- English Language Arts, Composition and Rhetoric
- Material Type:
- Lesson Plan
- High School
Booker T. Washington's "Atlanta Compromise"
Chief Joseph's Speech to Congress
Declaration of Sentiments
Excerpts from "What is an American?"
W.E.B. Du Bois's "Niagara Movement Speech"
What to the Slave Is the Fourth of July
In this lesson, students will begin to work in groups to read their document closely, discovering what the main message is.
- Read the lesson and student content.
- Anticipate student difficulties and identify the differentiation options you will choose for working with your students.
- Review the documents and annotations for the different groups. Anticipate which groups may need additional support.
Character Quick Write
Assist any students who are struggling.
Reflect on the questions below.
- Over the past two lessons, what three things have you learned about your character and his or her time period that most stand out to you?
- How do you think these things will influence how you portray your character in the convention?
Group Reading and Analysis
Circulate as groups work. Some may find their documents challenging; remind them to draw on the background knowledge they have built over the past two days to help figure out what the documents are saying.
Project or display the student instructions for easier viewing.
- SWD: Inferring can be very tricky for some students who struggle with comprehension. If you have students who struggle with making inferences, bring these students together in a small group. Walk the students through the task again, helping them to find evidence for the message the author is trying to teach them. This will also set them up for the Closing.
Together with your character group, closely read the document assigned to you. Your task for today is to get a clear sense of the message your writer was trying to convey.
- As you read, create a Document Message Dialetical Journal and compose an entry with three to four quotations that you think help you understand the message.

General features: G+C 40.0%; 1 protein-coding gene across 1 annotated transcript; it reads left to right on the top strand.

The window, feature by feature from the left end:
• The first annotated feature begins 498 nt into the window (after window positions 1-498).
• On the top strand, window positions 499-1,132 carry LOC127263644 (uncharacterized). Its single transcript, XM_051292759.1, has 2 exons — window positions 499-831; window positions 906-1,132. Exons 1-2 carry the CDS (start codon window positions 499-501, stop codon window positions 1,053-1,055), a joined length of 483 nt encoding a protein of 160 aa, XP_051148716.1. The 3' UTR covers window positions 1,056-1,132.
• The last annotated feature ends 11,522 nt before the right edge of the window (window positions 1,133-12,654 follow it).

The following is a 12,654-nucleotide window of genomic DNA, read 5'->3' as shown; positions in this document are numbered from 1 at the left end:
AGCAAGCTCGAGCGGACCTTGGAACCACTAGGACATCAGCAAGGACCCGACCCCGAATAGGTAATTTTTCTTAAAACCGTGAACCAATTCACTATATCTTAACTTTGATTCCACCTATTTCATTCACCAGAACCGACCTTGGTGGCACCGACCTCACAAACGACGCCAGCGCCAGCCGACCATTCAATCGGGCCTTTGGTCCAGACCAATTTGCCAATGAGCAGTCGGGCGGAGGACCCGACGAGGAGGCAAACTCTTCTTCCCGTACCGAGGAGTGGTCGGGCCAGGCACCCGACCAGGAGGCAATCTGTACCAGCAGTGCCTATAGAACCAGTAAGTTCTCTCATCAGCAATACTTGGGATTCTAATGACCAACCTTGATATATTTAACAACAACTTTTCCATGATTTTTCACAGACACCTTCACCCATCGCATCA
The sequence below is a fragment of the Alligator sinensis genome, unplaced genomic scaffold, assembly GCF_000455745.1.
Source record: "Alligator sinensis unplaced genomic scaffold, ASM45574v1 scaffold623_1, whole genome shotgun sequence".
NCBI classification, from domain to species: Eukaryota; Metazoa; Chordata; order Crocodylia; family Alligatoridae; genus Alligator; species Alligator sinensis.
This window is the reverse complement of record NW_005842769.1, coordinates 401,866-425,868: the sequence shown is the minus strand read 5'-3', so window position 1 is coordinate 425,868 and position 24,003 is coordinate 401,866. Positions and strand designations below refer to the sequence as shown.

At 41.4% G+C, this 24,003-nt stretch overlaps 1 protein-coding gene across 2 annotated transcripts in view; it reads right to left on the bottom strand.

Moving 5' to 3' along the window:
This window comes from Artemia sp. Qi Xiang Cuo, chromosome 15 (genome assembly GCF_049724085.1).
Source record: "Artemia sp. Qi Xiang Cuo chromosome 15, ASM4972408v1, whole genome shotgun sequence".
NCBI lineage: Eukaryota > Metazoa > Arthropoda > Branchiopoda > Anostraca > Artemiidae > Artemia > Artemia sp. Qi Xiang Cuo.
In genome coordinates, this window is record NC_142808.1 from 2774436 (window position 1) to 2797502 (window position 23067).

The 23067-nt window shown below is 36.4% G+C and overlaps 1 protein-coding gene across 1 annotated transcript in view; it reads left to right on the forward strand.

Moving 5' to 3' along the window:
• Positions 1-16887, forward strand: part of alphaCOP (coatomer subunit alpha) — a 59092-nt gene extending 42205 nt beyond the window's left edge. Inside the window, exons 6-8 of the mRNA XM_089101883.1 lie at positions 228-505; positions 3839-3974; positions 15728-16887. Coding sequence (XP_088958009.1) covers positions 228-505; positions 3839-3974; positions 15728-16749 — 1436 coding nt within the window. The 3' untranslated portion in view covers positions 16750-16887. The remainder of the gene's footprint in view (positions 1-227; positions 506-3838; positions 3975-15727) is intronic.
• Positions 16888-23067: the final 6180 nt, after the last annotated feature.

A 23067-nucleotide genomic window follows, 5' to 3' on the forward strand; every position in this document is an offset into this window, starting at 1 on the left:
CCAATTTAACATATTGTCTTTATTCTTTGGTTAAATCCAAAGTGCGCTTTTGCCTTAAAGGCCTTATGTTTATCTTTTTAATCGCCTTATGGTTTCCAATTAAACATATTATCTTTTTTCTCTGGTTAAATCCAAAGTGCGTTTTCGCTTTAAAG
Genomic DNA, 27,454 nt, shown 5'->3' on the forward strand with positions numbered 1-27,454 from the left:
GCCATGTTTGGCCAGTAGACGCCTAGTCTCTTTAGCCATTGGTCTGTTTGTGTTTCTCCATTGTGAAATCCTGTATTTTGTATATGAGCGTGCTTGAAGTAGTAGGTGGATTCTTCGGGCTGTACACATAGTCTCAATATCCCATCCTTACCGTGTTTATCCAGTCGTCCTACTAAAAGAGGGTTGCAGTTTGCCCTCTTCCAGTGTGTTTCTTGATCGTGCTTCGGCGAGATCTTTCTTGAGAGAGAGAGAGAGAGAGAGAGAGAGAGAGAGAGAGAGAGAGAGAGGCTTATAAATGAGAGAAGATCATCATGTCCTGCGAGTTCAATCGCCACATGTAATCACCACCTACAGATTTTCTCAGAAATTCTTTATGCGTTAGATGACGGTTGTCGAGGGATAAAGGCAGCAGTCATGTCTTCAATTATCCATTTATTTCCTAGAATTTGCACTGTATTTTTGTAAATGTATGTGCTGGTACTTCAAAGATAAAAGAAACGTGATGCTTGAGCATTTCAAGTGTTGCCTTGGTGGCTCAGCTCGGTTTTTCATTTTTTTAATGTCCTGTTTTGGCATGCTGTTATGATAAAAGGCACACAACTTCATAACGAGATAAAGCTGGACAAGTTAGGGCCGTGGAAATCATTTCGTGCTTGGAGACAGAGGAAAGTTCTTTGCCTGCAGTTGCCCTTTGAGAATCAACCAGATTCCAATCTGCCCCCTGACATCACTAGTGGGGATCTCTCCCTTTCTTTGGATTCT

Circulate and help students identify quotations. Be as familiar as possible with all of the readings.
Identify three to four quotations from the readings in this Task.
Group Summary Write
Remind your students that their job is to take a complex message and make it as simple as they can while retaining the most important aspects of it. The better they can do this, the easier it will be for them to write their arguments adapting their messages to a modern audience.
- ELL: If you choose to group students yourself, this is a great place to integrate ELLs with students whose first language is English. Be sure to provide support as needed to facilitate group work and comprehension.
Now your task is to distill the message of your document into a clear, precise, and concise statement that summarizes the author’s point.
- Each member of your group should write one sentence stating the message of your document.
- Group members should compare sentences and see where they overlap or are different.
- Your group should combine the best elements of the sentences to create a final, group sentence that clearly explains your message.
Share your sentence with the class.
Whole Class Summary Share
Remind students of the appropriate tone to use when commenting on and questioning classmates' work.
Listen to the messages that other groups have shared.
- Are there any parts that are confusing?
- Discuss the sentences other groups have composed and ask questions about the ones you don’t understand.
Group Summary Revision
Remind students that this time they spend clarifying the message will pay off over the next few lessons; it's much easier to write an argument around a clear message than a murky one.
- ELL: Refining language can be especially challenging for students who aren’t yet proficient in English. Consider providing additional support at this point, whether leading a small group discussion or modeling extra examples.
With your group, think about the questions and comments that your message received.
- Revise your sentence to make it clearer.
Whole Class Summary Discussion
Elicit comments from several groups.
As you talk with the class, use these questions to guide your thinking.
- What were the challenges of condensing your document into one sentence?
- Did doing so help you refine the message?
American Dream Quick Write
If time permits, ask students to share their writing.
- SWD: Use a variety of approaches to support students with disabilities as they strive to express their responses to the prompt:
✓ Provide sentence starters and/or paragraph frames (“I think the American Dream is . . . because . . .”).
✓ Encourage students to rehearse their ideas orally, with a peer or adult, prior to writing.
✓ If technology allows, give students the option to audio-record a description of their ideas either prior to or instead of crafting a written response.
✓ Allow students additional time to complete this task if necessary.
Compose a Quick Write from the point of view of your character.
- The American Dream is . . .
Independent Reading and Journal
Ask students to vary their responses. For instance, if they usually respond to theme, ask them to respond to writing style or character.
Continue your Independent Reading book and Dialectical Journal entries.